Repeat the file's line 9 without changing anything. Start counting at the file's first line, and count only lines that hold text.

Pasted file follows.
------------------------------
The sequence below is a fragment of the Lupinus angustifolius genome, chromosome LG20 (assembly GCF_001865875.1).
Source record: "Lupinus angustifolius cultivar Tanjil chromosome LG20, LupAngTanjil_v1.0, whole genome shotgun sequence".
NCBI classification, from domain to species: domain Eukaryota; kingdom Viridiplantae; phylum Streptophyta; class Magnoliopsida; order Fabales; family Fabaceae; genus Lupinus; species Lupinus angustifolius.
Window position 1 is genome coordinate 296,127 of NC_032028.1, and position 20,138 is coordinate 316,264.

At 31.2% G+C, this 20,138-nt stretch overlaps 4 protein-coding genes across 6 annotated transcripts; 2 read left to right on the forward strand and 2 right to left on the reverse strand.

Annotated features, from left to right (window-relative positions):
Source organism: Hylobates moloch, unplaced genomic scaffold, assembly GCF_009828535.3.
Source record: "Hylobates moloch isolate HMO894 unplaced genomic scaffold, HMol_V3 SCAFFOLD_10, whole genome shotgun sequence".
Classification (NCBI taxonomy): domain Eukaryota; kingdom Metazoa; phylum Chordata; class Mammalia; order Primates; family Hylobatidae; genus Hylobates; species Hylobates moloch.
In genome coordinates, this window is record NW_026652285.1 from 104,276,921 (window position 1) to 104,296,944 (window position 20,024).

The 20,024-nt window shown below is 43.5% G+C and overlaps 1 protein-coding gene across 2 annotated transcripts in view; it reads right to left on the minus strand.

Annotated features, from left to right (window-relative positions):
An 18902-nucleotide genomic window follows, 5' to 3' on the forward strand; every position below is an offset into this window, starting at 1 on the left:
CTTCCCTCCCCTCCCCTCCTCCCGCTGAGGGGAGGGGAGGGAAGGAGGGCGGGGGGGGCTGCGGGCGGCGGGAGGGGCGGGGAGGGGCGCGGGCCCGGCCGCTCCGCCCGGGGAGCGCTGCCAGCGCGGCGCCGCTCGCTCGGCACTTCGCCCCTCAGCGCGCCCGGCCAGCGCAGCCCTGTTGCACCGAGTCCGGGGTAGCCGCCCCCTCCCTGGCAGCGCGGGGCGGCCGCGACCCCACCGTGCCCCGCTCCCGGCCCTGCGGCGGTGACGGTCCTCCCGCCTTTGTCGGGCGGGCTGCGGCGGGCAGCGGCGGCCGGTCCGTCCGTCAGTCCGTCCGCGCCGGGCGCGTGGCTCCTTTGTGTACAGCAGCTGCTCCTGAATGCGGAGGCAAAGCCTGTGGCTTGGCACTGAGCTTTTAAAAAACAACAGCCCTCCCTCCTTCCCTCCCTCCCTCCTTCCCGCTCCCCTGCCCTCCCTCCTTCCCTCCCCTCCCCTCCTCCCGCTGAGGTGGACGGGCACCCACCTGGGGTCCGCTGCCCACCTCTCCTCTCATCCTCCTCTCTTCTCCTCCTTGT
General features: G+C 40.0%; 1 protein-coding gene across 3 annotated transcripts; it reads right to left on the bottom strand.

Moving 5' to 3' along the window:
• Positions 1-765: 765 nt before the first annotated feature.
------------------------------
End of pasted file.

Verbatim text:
Classification (NCBI taxonomy): domain Eukaryota; kingdom Metazoa; phylum Chordata; class Mammalia; order Primates; family Hylobatidae; genus Hylobates; species Hylobates moloch.